If you've been reading this blog for more than five minutes, you know that I am crazy busy (but slowly calming down). The calendar that I use includes pages where you can see the whole month on one page and then each week gets a two-page spread. I use the month page for all of my appointments, meetings, and activities and I use the other pages for notes. Recently, I have started carrying another item in my purse: correction tape. A week never goes by that I don't have to change something on my calendar. This week, it's a big something.
One of our girls recently suffered from a seizure. Thankfully, this seems like it may be a once-in-her-lifetime event, but it has still turned her life upside down for a season. After trips to several doctors, everything seems to check out just fine. All we are waiting on is an EEG which is scheduled for the end of the month. This will give us a more accurate assessment of the likelihood of another seizure.
When we booked the appointment, the lady promised me that she would call in case there was a cancellation sooner. Yesterday we were very blessed when the hospital called and offered us an appointment tomorrow because someone else cancelled. We were doubly blessed because I was able to whip out the correction tape, edit my schedule for tomorrow and say yes immediately.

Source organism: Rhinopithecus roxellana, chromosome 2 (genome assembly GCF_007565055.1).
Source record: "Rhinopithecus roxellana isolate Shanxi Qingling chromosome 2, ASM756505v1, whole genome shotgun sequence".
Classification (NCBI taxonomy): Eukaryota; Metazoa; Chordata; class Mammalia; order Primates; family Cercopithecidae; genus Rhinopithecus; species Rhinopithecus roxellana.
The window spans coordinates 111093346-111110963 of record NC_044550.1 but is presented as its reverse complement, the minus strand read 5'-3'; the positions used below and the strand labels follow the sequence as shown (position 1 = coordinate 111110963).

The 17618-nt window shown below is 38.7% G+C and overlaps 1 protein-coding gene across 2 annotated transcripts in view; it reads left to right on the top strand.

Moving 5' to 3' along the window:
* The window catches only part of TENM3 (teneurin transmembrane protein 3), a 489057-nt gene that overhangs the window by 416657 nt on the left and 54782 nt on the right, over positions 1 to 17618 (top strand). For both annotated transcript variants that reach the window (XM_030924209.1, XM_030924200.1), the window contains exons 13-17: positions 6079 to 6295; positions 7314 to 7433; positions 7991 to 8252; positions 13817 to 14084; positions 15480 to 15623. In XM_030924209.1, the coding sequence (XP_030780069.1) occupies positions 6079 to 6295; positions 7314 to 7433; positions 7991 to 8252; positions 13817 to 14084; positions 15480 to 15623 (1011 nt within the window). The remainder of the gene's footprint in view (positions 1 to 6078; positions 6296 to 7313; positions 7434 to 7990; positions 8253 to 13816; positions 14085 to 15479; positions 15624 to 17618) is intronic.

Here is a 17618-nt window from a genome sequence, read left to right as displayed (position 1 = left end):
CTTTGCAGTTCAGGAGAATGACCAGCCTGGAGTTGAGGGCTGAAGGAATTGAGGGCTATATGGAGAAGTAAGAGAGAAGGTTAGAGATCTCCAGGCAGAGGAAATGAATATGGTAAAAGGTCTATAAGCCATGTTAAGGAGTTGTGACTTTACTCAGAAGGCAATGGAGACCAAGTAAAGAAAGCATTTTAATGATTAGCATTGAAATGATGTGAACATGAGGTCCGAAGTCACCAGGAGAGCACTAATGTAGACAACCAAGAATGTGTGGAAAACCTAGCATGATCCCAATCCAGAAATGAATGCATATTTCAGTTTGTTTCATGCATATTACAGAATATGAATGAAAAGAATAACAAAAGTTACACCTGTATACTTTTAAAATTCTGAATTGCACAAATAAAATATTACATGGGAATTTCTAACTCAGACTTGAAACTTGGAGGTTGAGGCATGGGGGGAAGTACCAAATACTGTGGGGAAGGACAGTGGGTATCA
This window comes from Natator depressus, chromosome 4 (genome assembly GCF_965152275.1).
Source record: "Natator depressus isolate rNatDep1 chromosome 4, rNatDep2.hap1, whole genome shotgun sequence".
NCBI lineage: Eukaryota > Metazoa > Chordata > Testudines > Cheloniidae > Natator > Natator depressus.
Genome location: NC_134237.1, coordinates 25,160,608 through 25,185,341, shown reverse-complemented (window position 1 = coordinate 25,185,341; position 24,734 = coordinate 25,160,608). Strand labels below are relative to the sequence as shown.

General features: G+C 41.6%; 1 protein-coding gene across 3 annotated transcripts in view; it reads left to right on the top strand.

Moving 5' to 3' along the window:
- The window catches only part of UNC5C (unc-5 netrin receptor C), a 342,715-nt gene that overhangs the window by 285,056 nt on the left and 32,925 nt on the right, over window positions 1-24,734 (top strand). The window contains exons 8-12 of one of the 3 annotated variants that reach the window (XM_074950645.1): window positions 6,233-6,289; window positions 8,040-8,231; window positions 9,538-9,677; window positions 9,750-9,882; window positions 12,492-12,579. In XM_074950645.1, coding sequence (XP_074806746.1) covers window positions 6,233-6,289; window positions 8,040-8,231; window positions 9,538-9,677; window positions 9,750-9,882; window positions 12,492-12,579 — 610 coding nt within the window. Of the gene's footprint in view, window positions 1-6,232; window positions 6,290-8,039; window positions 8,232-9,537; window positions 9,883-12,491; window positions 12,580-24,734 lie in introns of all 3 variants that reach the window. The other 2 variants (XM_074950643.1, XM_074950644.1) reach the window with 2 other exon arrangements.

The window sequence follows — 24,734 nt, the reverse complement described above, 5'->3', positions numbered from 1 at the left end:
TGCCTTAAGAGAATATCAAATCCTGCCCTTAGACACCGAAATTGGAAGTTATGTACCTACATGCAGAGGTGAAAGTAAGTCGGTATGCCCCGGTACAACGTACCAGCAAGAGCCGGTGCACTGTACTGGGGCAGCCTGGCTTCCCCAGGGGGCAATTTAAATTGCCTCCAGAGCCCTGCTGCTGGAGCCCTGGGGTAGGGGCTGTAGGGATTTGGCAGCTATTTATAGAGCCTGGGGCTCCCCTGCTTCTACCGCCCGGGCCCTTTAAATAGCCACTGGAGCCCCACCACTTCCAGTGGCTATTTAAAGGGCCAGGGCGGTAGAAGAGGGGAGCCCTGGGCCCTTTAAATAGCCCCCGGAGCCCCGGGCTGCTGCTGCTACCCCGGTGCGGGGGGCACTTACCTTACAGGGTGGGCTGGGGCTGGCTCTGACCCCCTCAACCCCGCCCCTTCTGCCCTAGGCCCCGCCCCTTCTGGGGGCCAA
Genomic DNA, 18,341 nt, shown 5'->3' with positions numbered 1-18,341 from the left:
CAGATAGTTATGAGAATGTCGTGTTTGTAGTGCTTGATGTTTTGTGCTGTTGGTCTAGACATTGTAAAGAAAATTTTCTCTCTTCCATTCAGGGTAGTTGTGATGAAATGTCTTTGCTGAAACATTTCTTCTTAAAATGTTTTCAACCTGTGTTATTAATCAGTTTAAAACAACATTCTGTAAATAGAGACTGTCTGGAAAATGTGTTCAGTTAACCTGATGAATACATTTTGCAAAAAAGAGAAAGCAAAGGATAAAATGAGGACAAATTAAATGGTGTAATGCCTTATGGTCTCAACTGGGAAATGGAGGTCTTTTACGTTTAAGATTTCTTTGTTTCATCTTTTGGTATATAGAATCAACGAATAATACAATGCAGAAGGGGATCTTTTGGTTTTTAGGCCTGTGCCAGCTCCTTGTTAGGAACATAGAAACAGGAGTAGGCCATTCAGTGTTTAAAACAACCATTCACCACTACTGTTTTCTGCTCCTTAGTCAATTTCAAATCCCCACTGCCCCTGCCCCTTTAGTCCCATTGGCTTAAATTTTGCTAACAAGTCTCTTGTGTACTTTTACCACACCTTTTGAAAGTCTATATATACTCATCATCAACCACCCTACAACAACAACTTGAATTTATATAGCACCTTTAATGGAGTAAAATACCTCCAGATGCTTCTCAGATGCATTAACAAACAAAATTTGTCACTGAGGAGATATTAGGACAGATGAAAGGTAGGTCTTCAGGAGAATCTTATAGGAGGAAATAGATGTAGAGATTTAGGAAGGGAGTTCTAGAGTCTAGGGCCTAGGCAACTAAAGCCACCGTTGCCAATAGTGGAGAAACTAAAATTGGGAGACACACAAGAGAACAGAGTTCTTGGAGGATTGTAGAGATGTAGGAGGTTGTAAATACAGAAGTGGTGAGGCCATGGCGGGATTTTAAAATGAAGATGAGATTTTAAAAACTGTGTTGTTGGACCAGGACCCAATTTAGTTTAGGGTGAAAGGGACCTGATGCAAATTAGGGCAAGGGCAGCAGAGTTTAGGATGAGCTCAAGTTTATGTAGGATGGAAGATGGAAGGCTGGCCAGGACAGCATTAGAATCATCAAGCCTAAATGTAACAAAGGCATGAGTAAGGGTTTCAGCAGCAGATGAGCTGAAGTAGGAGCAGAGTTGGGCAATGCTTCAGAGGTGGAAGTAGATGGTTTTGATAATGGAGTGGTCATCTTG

There are things in life that can't be changed, no matter how important the new thing may be. Many of us can't just take a day off of work or cancel our R.S.V.P. to Aunt Mildred's 90th birthday party without dire consequences. There are other times when we simply don't want to deal with adjusting our plans. We become hard and unbendable simply because we don't want to be flexible.
Am I being overdramatic? Maybe. How many times do you find yourself in the grocery store, wanting nothing more to get in and out, when you spot the neighbor who always want to complain about something? You rush to the next aisle, hoping to avoid her and her whining and justify it by reminding yourself how important it is to get home quickly. I know I've done this a time or ten.
I learned something about finding (and sometimes making) time for others. I generally underestimate the benefit for everyone involved and overestimate how much it will inconvenience me. I am convicted of this most often when it involves my kids or senior adults. I am often tempted to tell my kids that I don't have time to do something like read a book or listen to their story, but when I take that moment to spend with them, I'm usually glad I did. The same is true for chatting with the neighbor, or calling someone whom I haven't seen for a while, or listening to a story I've heard a dozen times before. The conversation isn't always what I would have chosen, but the investment in the person is always worthwhile.
The next time you think that you're too busy, take a moment to enjoy the interruption.